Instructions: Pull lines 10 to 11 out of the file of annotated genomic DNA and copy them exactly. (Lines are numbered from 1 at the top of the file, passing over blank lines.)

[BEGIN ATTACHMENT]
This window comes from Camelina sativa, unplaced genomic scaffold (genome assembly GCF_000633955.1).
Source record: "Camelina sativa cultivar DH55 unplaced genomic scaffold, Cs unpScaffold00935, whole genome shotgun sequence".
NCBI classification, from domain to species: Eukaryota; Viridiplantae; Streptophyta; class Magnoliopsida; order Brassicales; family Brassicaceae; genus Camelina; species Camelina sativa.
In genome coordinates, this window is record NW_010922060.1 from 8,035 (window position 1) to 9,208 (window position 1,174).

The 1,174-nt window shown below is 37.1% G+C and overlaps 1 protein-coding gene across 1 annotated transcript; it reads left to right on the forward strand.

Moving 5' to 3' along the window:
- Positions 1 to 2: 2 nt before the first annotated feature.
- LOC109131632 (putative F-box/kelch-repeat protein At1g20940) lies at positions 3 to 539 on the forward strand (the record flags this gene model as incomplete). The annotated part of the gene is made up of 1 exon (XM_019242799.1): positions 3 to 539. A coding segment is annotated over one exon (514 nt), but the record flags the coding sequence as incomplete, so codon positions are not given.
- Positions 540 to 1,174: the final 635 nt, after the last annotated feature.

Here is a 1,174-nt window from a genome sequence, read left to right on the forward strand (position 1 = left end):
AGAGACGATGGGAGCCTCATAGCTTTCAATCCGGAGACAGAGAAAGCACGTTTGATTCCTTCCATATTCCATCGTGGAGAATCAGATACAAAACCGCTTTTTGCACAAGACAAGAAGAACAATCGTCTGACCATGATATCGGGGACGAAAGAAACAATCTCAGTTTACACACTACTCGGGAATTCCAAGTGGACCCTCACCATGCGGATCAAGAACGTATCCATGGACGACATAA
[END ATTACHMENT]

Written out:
Here is a 1,174-nt window from a genome sequence, read left to right on the forward strand (position 1 = left end):
AGAGACGATGGGAGCCTCATAGCTTTCAATCCGGAGACAGAGAAAGCACGTTTGATTCCTTCCATATTCCATCGTGGAGAATCAGATACAAAACCGCTTTTTGCACAAGACAAGAAGAACAATCGTCTGACCATGATATCGGGGACGAAAGAAACAATCTCAGTTTACACACTACTCGGGAATTCCAAGTGGACCCTCACCATGCGGATCAAGAACGTATCCATGGACGACATAA